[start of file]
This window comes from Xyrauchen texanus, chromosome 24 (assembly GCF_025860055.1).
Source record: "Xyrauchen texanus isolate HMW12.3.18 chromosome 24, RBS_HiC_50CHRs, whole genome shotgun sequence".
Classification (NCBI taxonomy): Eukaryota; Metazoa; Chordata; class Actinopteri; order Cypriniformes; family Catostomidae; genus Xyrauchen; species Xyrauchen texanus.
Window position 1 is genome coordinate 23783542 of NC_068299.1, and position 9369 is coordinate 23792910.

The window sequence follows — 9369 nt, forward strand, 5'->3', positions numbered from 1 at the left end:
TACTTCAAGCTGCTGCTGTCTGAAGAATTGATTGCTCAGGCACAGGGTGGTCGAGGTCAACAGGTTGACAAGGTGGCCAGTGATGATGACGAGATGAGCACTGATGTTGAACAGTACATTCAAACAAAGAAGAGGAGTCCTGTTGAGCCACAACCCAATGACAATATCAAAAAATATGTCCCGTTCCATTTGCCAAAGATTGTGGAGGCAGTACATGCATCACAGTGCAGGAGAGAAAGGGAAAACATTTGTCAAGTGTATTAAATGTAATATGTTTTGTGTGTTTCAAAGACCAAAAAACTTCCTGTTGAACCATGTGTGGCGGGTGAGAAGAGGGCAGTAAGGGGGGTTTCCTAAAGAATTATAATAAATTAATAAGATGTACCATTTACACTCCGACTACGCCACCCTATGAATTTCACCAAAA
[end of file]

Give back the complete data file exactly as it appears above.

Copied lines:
This window comes from Xyrauchen texanus, chromosome 24 (assembly GCF_025860055.1).
Source record: "Xyrauchen texanus isolate HMW12.3.18 chromosome 24, RBS_HiC_50CHRs, whole genome shotgun sequence".
Classification (NCBI taxonomy): Eukaryota; Metazoa; Chordata; class Actinopteri; order Cypriniformes; family Catostomidae; genus Xyrauchen; species Xyrauchen texanus.
Window position 1 is genome coordinate 23783542 of NC_068299.1, and position 9369 is coordinate 23792910.

The window sequence follows — 9369 nt, forward strand, 5'->3', positions numbered from 1 at the left end:
TACTTCAAGCTGCTGCTGTCTGAAGAATTGATTGCTCAGGCACAGGGTGGTCGAGGTCAACAGGTTGACAAGGTGGCCAGTGATGATGACGAGATGAGCACTGATGTTGAACAGTACATTCAAACAAAGAAGAGGAGTCCTGTTGAGCCACAACCCAATGACAATATCAAAAAATATGTCCCGTTCCATTTGCCAAAGATTGTGGAGGCAGTACATGCATCACAGTGCAGGAGAGAAAGGGAAAACATTTGTCAAGTGTATTAAATGTAATATGTTTTGTGTGTTTCAAAGACCAAAAAACTTCCTGTTGAACCATGTGTGGCGGGTGAGAAGAGGGCAGTAAGGGGGGTTTCCTAAAGAATTATAATAAATTAATAAGATGTACCATTTACACTCCGACTACGCCACCCTATGAATTTCACCAAAA